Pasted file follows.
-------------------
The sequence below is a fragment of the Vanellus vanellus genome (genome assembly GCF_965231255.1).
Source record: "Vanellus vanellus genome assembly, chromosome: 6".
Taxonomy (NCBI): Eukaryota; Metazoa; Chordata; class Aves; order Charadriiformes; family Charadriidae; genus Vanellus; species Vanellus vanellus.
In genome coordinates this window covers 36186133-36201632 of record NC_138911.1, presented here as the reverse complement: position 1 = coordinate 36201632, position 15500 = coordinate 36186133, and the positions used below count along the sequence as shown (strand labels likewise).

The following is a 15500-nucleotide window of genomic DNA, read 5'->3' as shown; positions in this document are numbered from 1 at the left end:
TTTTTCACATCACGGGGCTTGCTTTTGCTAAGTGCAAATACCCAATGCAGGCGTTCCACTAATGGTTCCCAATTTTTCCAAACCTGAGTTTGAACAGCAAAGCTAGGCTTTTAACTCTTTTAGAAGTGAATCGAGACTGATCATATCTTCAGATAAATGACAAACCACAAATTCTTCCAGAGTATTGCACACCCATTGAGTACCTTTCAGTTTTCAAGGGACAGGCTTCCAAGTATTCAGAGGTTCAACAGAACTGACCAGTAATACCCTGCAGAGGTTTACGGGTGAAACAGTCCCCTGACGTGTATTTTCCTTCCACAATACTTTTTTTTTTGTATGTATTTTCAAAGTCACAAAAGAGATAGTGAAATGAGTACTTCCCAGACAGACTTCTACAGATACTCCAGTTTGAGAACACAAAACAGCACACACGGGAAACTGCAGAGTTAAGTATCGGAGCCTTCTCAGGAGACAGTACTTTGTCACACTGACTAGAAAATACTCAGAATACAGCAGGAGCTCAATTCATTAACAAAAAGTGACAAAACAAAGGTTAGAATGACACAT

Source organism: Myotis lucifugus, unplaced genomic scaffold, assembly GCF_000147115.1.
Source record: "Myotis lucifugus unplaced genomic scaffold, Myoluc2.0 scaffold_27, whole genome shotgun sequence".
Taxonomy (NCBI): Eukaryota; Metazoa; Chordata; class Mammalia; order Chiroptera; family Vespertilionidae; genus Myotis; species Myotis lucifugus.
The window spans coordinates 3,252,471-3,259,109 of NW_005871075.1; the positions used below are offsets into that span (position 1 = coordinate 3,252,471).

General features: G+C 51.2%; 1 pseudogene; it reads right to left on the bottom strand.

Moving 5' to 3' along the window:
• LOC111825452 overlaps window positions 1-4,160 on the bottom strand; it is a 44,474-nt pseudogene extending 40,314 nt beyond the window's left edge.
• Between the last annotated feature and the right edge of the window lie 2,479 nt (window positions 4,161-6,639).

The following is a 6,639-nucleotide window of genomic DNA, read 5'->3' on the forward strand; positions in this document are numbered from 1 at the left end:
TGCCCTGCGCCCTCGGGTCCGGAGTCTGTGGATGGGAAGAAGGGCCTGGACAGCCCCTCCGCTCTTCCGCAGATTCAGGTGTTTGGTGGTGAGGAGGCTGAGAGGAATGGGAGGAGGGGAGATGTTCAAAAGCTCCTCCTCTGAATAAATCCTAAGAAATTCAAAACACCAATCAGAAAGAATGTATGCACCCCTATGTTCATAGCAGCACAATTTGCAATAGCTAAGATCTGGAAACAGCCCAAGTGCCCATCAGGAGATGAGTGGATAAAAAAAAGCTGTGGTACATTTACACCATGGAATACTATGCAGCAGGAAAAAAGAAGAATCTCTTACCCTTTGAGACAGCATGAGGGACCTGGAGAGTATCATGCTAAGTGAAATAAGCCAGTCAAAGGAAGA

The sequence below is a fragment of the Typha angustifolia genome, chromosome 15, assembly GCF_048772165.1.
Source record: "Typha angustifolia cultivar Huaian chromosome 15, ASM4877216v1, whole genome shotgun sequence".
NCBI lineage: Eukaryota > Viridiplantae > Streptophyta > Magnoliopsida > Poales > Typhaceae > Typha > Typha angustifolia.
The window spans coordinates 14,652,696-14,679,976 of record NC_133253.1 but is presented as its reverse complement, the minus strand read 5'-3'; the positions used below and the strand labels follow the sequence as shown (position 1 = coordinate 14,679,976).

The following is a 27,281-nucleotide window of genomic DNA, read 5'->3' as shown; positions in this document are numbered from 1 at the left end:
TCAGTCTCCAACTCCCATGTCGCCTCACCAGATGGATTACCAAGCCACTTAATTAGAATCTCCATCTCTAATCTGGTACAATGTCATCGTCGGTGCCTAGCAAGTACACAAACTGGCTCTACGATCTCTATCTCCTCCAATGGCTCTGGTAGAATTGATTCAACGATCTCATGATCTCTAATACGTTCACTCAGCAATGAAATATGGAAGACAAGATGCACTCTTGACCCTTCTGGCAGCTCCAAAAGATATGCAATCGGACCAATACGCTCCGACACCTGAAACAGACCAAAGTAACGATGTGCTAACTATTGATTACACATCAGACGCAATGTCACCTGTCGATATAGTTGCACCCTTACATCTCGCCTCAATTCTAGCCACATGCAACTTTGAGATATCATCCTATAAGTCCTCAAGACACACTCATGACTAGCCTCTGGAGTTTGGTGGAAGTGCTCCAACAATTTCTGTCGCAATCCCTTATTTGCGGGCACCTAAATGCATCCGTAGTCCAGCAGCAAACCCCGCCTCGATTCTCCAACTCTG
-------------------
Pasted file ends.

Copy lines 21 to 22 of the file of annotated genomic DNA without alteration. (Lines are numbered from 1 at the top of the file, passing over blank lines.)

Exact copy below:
The following is a 27,281-nucleotide window of genomic DNA, read 5'->3' as shown; positions in this document are numbered from 1 at the left end:
TCAGTCTCCAACTCCCATGTCGCCTCACCAGATGGATTACCAAGCCACTTAATTAGAATCTCCATCTCTAATCTGGTACAATGTCATCGTCGGTGCCTAGCAAGTACACAAACTGGCTCTACGATCTCTATCTCCTCCAATGGCTCTGGTAGAATTGATTCAACGATCTCATGATCTCTAATACGTTCACTCAGCAATGAAATATGGAAGACAAGATGCACTCTTGACCCTTCTGGCAGCTCCAAAAGATATGCAATCGGACCAATACGCTCCGACACCTGAAACAGACCAAAGTAACGATGTGCTAACTATTGATTACACATCAGACGCAATGTCACCTGTCGATATAGTTGCACCCTTACATCTCGCCTCAATTCTAGCCACATGCAACTTTGAGATATCATCCTATAAGTCCTCAAGACACACTCATGACTAGCCTCTGGAGTTTGGTGGAAGTGCTCCAACAATTTCTGTCGCAATCCCTTATTTGCGGGCACCTAAATGCATCCGTAGTCCAGCAGCAAACCCCGCCTCGATTCTCCAACTCTG